The last time my husband and I purchased a car, both of us made a list of what functions were most important to us. Knowing my talent for getting lost meant an on-board GPS system was at the top of my list. That was one item we could both easily agree on, so it was part of our new car. Now a voice we have named Lois kindly tells us exactly where we are and how to get to where we want to be. If we deviate from her instructions there is silence, and then a new route is suggested to get us back on track. If I listen to Lois, I know exactly where I am and how to get to where I need to go.
Even more exciting is the knowledge that inside each of us is an inner GPS navigator, but for some reason it is harder to trust this than the one we have in our car. Maybe it’s because Lois’s voice is very clear and distinct, and our inner guidance often comes softly. Listening and trusting take practice. It’s the proverbial still, small voice that we call our instinct, intuition, gut feeling, inner nudge, or sixth sense. Mark Nepo writes this about intuition: “The way we think and feel and sense our way into all we don’t know is the art of intuition. It is an art of discovery. To intuit means to look upon, to instruct from within, to understand or learn by instinct. And instinct refers to a learning we are born with. So intuition is a very personal way we learn to listen to the Universe in order to discover the learnings we are born with.”
As we begin to still our minds, we can learn to listen and trust. We become adept at receiving and fine-tuning the constantly transmitted signals that are there for our guidance. A friend who practices acupuncture told me a personal story the last time I worked with her. A mole developed on her that grew quickly, looked strange, and bled with the slightest bump. She immediately sensed something was wrong and went to her dermatologist, who blew it off as unimportant. A couple of weeks later she returned to her dermatologist asking for a biopsy. She was again blown off and refused a biopsy. At that point my friend knew she needed a new dermatologist. Only by sticking with her inner knowing that she needed a biopsy, and pursuing a new doctor, did she get her needs met. And yes, her biopsy showed her mole was quickly turning into cancer.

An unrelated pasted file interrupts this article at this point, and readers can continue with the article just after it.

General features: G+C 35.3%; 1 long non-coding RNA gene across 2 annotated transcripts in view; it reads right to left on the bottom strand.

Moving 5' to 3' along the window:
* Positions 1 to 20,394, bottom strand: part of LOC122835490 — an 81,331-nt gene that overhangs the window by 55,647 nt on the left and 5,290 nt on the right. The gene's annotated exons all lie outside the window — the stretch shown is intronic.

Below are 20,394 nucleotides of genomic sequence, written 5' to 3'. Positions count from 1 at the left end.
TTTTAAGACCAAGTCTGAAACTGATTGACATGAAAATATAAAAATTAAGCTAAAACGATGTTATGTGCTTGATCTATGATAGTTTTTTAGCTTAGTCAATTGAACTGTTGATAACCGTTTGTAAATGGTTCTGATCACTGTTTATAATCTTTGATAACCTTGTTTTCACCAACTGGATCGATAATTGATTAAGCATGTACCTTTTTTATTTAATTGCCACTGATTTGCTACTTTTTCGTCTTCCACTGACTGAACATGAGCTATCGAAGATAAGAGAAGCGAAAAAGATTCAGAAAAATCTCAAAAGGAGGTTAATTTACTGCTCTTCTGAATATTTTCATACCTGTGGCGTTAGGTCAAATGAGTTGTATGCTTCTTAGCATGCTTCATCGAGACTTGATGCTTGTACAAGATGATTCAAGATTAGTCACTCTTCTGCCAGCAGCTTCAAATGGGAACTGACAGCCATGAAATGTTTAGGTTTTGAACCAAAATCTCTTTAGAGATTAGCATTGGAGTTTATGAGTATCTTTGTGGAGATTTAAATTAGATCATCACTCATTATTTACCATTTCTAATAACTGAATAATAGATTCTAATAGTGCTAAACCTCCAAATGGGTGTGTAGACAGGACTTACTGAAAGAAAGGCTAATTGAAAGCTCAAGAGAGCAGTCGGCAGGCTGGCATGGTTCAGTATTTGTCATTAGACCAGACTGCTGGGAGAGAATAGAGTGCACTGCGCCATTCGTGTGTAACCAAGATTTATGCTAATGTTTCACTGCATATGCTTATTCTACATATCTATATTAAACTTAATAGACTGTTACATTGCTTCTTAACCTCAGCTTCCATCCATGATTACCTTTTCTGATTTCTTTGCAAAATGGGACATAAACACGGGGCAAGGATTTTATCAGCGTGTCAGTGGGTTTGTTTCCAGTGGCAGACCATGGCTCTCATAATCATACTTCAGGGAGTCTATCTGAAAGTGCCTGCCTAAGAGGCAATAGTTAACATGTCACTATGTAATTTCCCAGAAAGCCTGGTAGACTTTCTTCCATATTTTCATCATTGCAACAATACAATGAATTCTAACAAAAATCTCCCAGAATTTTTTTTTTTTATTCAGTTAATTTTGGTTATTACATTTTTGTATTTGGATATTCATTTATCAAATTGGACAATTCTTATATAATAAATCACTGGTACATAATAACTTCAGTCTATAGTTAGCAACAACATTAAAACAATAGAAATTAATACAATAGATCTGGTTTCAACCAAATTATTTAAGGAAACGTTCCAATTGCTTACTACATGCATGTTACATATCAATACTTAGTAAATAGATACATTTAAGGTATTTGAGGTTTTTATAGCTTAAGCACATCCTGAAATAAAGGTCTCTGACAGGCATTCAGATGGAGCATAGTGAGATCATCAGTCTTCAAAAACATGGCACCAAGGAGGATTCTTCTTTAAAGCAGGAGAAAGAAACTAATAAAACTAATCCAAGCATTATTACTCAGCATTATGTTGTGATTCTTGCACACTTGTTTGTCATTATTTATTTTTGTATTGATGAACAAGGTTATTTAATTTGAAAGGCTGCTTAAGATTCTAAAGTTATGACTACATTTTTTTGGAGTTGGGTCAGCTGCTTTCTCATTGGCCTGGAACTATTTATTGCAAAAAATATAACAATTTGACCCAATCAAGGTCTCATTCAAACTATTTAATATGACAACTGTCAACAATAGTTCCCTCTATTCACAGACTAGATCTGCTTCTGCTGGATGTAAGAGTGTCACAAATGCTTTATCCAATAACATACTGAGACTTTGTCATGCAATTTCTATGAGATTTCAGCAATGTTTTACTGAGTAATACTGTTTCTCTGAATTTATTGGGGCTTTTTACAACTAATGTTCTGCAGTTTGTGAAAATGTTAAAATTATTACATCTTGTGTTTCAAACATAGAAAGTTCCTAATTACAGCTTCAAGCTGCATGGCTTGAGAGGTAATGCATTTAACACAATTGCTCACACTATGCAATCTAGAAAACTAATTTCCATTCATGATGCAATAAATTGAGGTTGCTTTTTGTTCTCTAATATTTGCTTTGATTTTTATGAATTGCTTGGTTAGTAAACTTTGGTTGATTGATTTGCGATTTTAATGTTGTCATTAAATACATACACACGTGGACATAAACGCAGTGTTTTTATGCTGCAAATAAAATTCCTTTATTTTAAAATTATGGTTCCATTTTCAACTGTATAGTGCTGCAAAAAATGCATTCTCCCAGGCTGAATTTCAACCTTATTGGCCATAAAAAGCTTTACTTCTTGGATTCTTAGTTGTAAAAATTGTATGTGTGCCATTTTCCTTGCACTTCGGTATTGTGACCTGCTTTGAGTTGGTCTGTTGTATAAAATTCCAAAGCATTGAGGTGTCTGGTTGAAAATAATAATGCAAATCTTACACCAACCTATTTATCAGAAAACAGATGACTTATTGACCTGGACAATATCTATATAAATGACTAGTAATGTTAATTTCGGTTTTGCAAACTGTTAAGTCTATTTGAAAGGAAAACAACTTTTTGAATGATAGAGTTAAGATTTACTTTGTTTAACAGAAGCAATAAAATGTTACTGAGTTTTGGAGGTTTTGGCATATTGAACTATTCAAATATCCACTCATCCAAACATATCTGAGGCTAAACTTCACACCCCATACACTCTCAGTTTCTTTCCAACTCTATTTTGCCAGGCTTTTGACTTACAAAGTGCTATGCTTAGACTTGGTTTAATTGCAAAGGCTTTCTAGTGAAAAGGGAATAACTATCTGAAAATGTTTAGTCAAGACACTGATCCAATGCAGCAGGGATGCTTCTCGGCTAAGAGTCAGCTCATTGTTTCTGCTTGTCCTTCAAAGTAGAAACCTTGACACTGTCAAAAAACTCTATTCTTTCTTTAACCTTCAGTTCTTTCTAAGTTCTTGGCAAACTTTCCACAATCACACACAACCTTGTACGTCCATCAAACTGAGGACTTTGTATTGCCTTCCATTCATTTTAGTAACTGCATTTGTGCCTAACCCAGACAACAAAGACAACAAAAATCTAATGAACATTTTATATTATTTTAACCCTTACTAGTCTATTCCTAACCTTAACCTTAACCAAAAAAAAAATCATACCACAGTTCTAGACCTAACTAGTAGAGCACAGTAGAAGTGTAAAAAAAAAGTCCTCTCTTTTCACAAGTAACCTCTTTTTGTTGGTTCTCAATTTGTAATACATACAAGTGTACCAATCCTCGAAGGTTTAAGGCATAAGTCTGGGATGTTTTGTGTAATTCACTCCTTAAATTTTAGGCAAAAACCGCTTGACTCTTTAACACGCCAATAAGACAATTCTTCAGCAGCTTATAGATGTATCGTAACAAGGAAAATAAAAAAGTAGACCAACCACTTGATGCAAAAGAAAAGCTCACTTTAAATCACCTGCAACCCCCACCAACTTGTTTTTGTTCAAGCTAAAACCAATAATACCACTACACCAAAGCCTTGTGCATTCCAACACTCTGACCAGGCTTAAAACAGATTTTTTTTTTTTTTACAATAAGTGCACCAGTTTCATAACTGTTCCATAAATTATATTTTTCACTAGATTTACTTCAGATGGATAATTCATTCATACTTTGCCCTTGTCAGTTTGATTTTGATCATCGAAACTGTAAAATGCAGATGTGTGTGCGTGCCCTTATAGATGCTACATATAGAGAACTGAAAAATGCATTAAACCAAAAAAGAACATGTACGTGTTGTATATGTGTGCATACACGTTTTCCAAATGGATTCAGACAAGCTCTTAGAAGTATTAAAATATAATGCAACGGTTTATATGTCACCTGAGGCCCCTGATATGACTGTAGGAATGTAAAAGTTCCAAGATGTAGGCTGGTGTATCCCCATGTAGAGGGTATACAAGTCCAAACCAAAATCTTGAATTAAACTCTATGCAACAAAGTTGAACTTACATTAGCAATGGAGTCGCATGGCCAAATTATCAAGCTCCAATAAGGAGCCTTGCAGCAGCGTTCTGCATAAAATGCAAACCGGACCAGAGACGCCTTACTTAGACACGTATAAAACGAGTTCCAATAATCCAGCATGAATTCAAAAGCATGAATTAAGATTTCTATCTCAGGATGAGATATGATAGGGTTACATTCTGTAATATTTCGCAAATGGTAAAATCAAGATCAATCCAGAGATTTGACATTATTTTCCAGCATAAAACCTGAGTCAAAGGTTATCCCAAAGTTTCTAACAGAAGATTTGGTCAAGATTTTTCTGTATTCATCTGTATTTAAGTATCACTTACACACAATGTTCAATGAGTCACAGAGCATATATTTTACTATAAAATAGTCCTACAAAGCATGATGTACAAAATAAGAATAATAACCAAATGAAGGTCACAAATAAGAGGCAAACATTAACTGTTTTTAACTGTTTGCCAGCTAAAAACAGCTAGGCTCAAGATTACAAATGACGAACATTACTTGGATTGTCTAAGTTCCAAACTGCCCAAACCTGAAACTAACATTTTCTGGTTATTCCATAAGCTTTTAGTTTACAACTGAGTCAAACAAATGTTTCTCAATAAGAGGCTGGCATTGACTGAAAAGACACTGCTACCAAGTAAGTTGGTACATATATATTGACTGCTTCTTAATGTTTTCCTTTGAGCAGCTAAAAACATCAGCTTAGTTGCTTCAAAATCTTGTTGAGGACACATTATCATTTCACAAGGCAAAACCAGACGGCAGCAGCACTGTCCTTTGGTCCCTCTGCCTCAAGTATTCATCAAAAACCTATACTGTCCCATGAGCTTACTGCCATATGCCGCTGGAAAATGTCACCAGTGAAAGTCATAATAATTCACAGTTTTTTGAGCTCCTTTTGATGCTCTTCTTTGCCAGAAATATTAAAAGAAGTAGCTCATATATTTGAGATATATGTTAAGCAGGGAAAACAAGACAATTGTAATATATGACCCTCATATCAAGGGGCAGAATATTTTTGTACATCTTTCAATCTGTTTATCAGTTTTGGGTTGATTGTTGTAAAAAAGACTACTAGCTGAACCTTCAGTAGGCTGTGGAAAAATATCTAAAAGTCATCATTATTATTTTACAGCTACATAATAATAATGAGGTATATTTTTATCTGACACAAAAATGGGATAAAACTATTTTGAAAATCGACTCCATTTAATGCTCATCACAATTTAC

My intuition has repeatedly helped me when I’m driving. I’ve lost track of the number of times that I have been in traffic and suddenly known the car just ahead of me in the next lane is going to switch lanes. Without any signal, or even a head turn from the driver, the car cut right in front of me. I had just enough time to slow down and prevent an accident only because I had an inner warning.
Intuition is creative in the way it communicates. It can be what Dona Cooper calls “the educated gut.” That is a visceral feeling that is a physical reaction in the center of our bodies which can’t be denied. It’s telling us to stop and evaluate. Then there is the soft touch on our shoulder, or a whisper in our ear asking us to reconsider an action or decision. It can be a nudge to try something new which broadens our horizons. Or it can be a sudden realization that we are putting ourselves in danger and we need to leave the situation. It also offers a clear directive in choosing activities, clarifying when to say “yes” or “no” so we choose what is healthy for us. Sometimes it is the inner knowing that we are in the right place at the right time, and we are surrounded by a synchronicity of affirming events.
But sometimes we have trouble trusting our own judgement, so trusting our inner nudges is even more difficult. Something may have felt right at the time, but later turned out to be a mistake. A person we thought we could trust was dishonest and manipulative. That not only shakes our trust in the other person, but as we wonder how we could have been so mistaken, we question if we can trust ourselves again. I certainly don’t have all the answers, but I wonder if what I called mistakes weren’t actually critically important lessons that needed to happen at that point in time. Now I look back at my past with gratitude because I’m not sure I would have learned that lesson any other way. Without trust in our intuition, we live in fear, which impairs our judgement. If we take time to look at what we gained by our so called mistake, we will fear less, trust more, and live in gratitude.
In nature we see that wild animals live by instinct – it is how they survive. A tiny flower seed reaches down into unfamiliar dark, and up towards light it senses without seeing, because this is its natural process. The inner GPS of plants and animals do not give them choices, but we do have choices. Mark Nepo writes, “Unless rooting and opening, unless listening to what is near but beyond us, we will forgo the soul’s birthright to blossom. . . . This is the reward for every seed growing in the dark with no sense of what it will become. As a soul on earth, this is all we can hope for, to feel the light and being of all time course through our veins while we blossom.” The lesson from nature is that the flower, trusting what it senses, becomes what it was meant to be – a flower. And we, trusting our senses, become what we are meant to be – whole, opened, and fulfilled.
Today, let’s tune into the intuitive sense endowed to us by our Higher Power to help us navigate the maze of life. Let’s quietly go within so we can hear the soft whispers, and feel the gentle nudges of our instincts. Let’s take that leap of faith and trust our gut feeling. If we need to, we can begin small, and gradually build our inner GPS listening skills into the strong guidance system it is meant to be. Let’s encourage each other with support and gratitude. It’s time to use and celebrate our sixth sense.
Until Next Time – Sylvia